How to Take Care of Your Mental Health While Traveling
October 24, 2017 Kristance Harlow
Travel can be enormously beneficial to mental health. Seeing the world can teach important skills for adapting to new circumstances and make you more open-minded. Engaging with different cultures can boost creativity and just planning a vacation can be enough to improve someone’s mood. But despite the benefits, there are risks involved. Travel and mental disorders can make for a potent cocktail.
No matter how long you’re traveling for, or how you’re getting there, or how far you’re going, you should be taking precautionary measures to protect your health. This is especially critical if you are coping with issues of addiction and mental illness.
Mental health issues are cited as one of the most common medical problems experienced by travelers. About 11 percent of travelers are assumed to experience some sort of mental health problem. The numbers are higher in long-term travelers such as migrants and expatriates. This correlates with the different levels of stress these groups face. Short-term travel causes the least amount of stress while expatriates and frequent travelers experience the highest levels of stress. Up to 20 percent of repatriations are due to mental illness.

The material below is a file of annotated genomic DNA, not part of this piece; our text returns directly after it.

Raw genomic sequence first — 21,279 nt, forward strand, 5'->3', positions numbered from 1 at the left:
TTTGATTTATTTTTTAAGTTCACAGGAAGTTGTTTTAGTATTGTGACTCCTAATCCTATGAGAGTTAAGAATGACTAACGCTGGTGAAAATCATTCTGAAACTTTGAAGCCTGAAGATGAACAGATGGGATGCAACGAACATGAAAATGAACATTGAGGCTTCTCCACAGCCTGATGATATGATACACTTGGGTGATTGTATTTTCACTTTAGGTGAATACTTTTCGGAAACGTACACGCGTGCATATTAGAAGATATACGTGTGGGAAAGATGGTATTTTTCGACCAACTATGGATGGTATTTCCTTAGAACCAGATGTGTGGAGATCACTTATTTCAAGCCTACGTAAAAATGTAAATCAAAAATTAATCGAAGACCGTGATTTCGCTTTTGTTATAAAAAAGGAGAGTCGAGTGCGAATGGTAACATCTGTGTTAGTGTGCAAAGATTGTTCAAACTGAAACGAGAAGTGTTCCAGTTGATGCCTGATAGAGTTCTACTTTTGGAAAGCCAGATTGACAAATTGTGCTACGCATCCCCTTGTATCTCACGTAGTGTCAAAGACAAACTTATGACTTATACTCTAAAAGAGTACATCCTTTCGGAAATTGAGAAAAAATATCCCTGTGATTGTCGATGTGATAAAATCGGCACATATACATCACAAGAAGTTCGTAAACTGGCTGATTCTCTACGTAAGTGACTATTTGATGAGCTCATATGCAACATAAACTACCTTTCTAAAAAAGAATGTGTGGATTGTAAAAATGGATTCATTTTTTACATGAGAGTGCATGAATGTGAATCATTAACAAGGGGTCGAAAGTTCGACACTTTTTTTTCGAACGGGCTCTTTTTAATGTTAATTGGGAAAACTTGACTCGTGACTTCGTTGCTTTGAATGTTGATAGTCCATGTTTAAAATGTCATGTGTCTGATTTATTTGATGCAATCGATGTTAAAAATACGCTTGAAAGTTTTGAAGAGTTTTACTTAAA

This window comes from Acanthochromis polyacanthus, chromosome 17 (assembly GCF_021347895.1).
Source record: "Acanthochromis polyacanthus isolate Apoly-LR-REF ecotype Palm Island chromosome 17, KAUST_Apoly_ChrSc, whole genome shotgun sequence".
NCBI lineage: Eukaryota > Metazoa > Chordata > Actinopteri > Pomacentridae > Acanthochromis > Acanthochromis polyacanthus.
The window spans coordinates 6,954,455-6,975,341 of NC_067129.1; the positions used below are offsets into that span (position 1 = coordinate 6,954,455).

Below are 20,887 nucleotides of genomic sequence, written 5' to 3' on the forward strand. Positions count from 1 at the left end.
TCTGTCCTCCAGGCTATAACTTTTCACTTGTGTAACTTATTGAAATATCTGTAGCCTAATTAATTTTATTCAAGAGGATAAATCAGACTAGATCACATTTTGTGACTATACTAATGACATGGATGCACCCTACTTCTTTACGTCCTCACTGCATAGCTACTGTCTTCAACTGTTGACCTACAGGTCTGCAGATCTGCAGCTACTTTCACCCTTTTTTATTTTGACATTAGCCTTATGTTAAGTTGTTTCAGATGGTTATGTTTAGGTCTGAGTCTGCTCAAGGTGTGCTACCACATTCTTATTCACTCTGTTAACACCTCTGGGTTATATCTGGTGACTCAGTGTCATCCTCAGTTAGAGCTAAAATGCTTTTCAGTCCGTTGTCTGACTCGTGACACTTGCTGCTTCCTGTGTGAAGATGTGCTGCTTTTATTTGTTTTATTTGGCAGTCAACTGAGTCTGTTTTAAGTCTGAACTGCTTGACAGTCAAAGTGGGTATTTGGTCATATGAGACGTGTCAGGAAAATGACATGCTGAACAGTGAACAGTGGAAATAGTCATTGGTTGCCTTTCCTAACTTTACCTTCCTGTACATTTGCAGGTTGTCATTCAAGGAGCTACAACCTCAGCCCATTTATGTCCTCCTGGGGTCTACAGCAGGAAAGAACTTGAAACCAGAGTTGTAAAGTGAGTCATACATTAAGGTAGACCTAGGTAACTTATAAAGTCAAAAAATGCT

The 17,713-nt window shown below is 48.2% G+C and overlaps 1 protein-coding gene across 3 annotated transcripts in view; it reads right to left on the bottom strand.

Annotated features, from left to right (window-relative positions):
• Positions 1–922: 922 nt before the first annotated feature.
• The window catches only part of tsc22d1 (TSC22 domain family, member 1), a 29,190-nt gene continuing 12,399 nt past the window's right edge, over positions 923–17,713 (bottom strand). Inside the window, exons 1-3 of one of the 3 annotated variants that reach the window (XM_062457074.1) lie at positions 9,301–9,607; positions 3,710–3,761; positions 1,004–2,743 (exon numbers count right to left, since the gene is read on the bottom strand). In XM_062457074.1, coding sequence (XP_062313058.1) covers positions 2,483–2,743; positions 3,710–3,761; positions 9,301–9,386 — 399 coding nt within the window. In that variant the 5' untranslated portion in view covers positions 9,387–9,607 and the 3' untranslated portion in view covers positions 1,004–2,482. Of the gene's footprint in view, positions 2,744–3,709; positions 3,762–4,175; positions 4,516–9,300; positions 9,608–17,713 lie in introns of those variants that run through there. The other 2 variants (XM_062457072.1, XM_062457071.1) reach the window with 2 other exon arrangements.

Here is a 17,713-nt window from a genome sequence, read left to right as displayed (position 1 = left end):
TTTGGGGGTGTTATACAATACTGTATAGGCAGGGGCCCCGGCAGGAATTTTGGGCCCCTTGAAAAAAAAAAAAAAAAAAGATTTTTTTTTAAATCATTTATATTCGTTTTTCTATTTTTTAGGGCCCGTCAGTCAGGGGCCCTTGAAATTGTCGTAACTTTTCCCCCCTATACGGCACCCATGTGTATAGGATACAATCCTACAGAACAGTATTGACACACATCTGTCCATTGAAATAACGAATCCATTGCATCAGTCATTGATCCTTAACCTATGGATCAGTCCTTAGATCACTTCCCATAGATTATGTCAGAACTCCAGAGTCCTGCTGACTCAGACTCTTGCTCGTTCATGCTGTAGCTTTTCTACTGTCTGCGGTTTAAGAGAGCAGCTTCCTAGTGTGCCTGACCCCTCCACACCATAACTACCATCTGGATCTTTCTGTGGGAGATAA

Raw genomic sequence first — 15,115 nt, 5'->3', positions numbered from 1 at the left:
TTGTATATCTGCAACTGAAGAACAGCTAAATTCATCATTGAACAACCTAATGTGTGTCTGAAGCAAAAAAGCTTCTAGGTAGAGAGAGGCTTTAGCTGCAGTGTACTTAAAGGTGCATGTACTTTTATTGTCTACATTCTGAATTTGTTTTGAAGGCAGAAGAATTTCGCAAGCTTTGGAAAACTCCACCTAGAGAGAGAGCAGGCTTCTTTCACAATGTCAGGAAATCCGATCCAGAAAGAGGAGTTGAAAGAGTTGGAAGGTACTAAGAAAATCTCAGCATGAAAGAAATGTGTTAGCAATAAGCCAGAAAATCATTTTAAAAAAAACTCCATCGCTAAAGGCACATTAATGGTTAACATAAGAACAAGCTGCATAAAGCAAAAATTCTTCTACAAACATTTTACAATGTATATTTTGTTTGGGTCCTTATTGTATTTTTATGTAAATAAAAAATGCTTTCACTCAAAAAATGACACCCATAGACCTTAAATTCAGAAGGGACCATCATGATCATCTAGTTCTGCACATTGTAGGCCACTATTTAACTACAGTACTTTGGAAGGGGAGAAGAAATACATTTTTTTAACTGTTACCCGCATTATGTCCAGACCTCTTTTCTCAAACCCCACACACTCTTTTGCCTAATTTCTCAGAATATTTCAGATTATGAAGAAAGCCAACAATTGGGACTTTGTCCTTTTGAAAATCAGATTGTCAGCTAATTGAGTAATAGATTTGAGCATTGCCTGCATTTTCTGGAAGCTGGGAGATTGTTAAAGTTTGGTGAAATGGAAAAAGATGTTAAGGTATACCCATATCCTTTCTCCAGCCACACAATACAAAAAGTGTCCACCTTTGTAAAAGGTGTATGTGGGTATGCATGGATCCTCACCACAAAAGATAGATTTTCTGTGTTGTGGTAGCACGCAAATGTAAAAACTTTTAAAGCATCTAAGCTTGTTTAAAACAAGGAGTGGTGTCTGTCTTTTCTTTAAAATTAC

Travel, in and of itself, can bring on symptomatic behaviors and even acute episodes of mental illness. For example, jetlag has been cited as a cause of psychotic episodes in travelers. Jetlag is a real, albeit temporary, medical disorder with symptoms that range from the emotional to the physical. The most common of these include insomnia, fatigue, irritability, poor concentration, headaches, and digestive issues. Sleep deprivation and the interruption of normal biological rhythms are thought to be largely responsible for jetlag’s stronghold on mental disorders. People with mood disorders are especially vulnerable when subjected to disruptions in the circadian clock.
Jetlag is most commonly experienced when a person travels more than two time zones by airplane. However, there are people who can be affected by a single time zone change. A related condition, travel fatigue, can affect mental health even though it does not usually affect the circadian rhythms. Travel fatigue is not as long lasting as jetlag, but it is still concerning for those who are vulnerable. The symptoms of travel fatigue vary from disorientation to headaches.
It isn’t unusual for people to experience new symptoms or even to have their first major episode of mental illness while traveling. Pre-existing mood disorders may become aggravated. Even people without diagnosed conditions can have a mental health disorder emerge during travel, such as psychosis manifesting in people who don’t have a history of it. Acute psychotic attacks make up an estimated 20 percent of “travel-related psychiatric problems” and psychiatric emergencies rank among the top reasons for air evacuation.